Friday, January 05, 2007
The Iranian who wants an Apocalypse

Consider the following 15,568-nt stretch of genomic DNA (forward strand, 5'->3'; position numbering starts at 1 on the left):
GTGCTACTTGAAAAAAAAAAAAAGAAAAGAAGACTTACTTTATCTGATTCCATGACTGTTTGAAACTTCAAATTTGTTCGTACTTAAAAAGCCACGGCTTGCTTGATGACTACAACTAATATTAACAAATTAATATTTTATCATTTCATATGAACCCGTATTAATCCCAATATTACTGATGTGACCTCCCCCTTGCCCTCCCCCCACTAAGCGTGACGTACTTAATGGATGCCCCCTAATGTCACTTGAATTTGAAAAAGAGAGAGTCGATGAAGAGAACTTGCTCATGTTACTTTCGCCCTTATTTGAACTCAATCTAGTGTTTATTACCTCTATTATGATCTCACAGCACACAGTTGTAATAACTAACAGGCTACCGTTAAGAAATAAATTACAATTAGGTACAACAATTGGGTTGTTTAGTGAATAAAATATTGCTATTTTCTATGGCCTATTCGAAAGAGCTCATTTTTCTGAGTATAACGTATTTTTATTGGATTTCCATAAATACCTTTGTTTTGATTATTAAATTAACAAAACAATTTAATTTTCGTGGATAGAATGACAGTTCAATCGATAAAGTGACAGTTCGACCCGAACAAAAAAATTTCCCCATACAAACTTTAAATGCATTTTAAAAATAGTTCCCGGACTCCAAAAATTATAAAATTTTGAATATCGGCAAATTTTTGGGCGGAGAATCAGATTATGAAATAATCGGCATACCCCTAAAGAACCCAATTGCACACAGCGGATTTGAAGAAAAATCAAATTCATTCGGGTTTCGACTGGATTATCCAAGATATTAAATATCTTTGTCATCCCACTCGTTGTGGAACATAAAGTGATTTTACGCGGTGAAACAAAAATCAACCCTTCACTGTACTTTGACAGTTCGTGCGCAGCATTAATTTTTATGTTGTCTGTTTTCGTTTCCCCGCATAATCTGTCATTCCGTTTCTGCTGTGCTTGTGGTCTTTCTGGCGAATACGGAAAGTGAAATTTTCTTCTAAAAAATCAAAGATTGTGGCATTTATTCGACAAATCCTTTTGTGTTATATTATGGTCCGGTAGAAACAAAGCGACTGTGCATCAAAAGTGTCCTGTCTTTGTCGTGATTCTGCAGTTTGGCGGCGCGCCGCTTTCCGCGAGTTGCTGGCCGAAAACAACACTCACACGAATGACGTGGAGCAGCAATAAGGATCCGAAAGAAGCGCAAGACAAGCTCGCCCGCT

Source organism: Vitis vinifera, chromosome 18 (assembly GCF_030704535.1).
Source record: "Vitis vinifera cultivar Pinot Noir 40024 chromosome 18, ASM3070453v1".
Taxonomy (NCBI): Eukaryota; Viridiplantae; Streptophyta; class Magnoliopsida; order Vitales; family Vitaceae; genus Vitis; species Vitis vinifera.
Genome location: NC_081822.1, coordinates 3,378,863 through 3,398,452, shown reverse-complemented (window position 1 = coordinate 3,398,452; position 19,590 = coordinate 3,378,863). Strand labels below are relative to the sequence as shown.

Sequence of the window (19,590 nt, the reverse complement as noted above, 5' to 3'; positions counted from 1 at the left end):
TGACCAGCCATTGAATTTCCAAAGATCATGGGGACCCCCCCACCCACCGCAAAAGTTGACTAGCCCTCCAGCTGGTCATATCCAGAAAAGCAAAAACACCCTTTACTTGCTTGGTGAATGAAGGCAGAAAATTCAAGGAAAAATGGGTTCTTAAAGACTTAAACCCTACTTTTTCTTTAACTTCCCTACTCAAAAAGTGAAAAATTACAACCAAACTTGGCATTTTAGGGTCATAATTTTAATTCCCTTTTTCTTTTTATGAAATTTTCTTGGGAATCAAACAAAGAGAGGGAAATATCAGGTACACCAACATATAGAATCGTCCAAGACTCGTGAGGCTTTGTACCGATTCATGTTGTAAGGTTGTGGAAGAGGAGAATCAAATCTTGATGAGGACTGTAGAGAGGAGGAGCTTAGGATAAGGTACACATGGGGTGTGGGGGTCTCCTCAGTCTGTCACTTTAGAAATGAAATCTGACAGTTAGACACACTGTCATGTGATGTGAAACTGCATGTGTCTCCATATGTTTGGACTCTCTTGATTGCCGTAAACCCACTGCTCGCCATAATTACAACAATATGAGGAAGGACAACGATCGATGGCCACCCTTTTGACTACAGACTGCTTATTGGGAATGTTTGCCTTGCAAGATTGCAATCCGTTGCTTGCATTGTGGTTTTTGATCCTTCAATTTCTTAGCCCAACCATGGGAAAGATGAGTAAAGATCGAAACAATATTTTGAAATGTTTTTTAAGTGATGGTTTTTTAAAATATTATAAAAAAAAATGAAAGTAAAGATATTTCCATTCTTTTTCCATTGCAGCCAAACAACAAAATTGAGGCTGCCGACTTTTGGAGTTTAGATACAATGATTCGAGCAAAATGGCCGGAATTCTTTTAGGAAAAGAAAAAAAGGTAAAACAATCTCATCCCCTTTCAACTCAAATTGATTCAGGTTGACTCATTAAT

By Michael Burleigh UK Times Last Updated: 12:01am GMT 05/01/2007 One person we will be hearing much about in 2007 will be Mahmoud Ahmadinejad. He's the hollow-eyed engineer and town planner (and former Revolutionary Guard) who in 2005 went from being Teheran's answer to Ken Livingstone to President of Iran. He's the fellow stringing along the international community while his scientists try to manufacture a nuclear bomb before America or Israel decides to degrade or destroy key experimental sites. He says appalling things with demented glee in his eyes. According to today's Spectator, Ahmadinejad may actually welcome such an attack, since this will "justify" a retaliatory strike against Israel with nuclear weapons acquired from the former Soviet Union. Certainly, Iran's dark role in arming Hizbollah, and even darker machinations in Iraq, suggest an almost wilful disregard for consequences. Who is Ahmadinejad? In some respects, he resembles those with whom he consorts to ramble on about American imperialism and the wretched of the earth: Hugo Chávez, Robert Mugabe and Fidel Castro. Actually, Ahmadinejad is subtly different: you have to grasp a fusion of apocalyptic piety and politics to get what he is about.Among the lesser-known godfathers of the 1979 Iranian Revolution was the French educated Ali Sharati, who died of a heart attack two years before Khomeni came to power. Sharati's story reminds us of the extent to which various "indigenous" radicalisms are indebted to intellectual contaminants from Western academe.Just as Pol Pot was a product of academic craziness imbibed at the Sorbonne, so Sharati was much taken with how Frantz Fanon and Jean-Paul Sartre tried to revive Marxism through talk of cathartic revolutionary violence and the return to the supposed purity of the pre-modern collective. Sharati incorporated these worldly concerns with the Shia longing for the return of the Twelfth Hidden Imam, who departed this earth in 874. The one cleric not to denounce Sharati as a heretic was Khomeni, himself responsible for the slogan "Islam is politics". Ahmadinejad is unique, not because of his pronouncements about Israel, which he wishes wiped off the face of the earth, but because he actively seeks to bring about an apocalyptic struggle between the righteous and the wicked to accelerate the return of the mahdi or Hidden Imam. One might think that the prospect of US or Israeli bombs raining down on Iran might sober this visionary. That would be a mistake. Khomeni actually incited war with Iraq in 1980, rejecting Saddam's offers of an armistice two years later. During the eight-year war, an enormous militia, called the Basij, was created under the aegis of the Revolutionary Guard. Boys aged 12 to 17 were dispatched against the Iraqi army, each armed with a plastic key to paradise, manufactured in bulk in Taiwan. A ghostly pale rider occasionally appeared, whose phosphorous-painted face was supposed to be that of the Hidden Imam, to urge these suicide waves on. Mowing these children down — and perhaps as many as 100,000 were killed — was so traumatic that even battle-hardened Iraqi veterans declined to fire. No Western-style commissions of inquiry have investigated these state-decreed mass suicides between 1980 and 1988. Instead, the Basji are celebrated, with the countenance of one 15-year-old suicide, who detonated himself against an Iraqi tank, evident in the watermark of 500 Rial bank notes. The Basji have become part of Iran's morality police, poking into cars to sniff out drinkers or women wearing cosmetics, and this time last year cutting off the tongue of Massoud Osanlou, a bus driver who led a transport strike. These youths have also been recruited into a putative army of 54,000 potential suicide bombers, or into university science faculties to bolster Iran's "national security". If Ahmadinejad and the Basji represent the apocalyptic strain in the Iranian Revolution, what of the so-called moderates, such as former president Hashemi Rafsanjani? Unfortunately, when Ahmadinejad uttered his nuclear threats against Israel, Rafsanjani remarked, "The application of an atomic bomb would not leave anything in Israel, but the same thing would just produce damage in the Muslim world", although he forbore to mention that the desired fate of Israel would be shared by much of Jordan, southern Lebanon and, above all, the Palestinians about whose plight Ahmadinejad and Rafsanjani are wont to emote. How the West responds to these threats is an unavoidable question. It is likely that, within 12 months, Iran's technicians will complete the nuclear cycle needed to produce weapons grade uranium. There are slight grounds for optimism. Because of Iran's Byzantine dual politico-religious power structures, Ahmadinejad is not in the same position as a Hitler or Saddam. Maybe wiser counsels will draw Iran back from the brink, if only because it would be a casualty of any war. That is why there is some point in exhausting every avenue of Western diplomacy. Given the lies told about WMD and Iraq, it may be that diplomacy will have to continue until Iran has tested a nuclear device, but before it achieves "weaponisation". That calculation excludes the possibility of Iran supplying terrorist organisations with materials to construct a "dirty bomb". There is widespread resentment among Iranian students about the regime's interference in university life, many of the protests focused on Ahmadinejad himself. Many middle-class Iranians are fed up with having their tastes for whisky or satellite television curbed by interfering clerics, in a country that, despite the morality police, has two million heroin addicts. So far the international community has passed "lite" sanctions, although whether these will deter German or Russian businessmen remains debateable. Stepped-up sanctions could deprive Iran of credit or damage Iran's already creaking oil refining capacity. Meanwhile, American warships will converge on the Persian Gulf while Israeli submarines practise firing missiles powerful enough to penetrate bunkers buried hundreds of feet underground. One person will have brought the world to that epochal pass: the serenely smiling Mahmoud Ahmadinejad.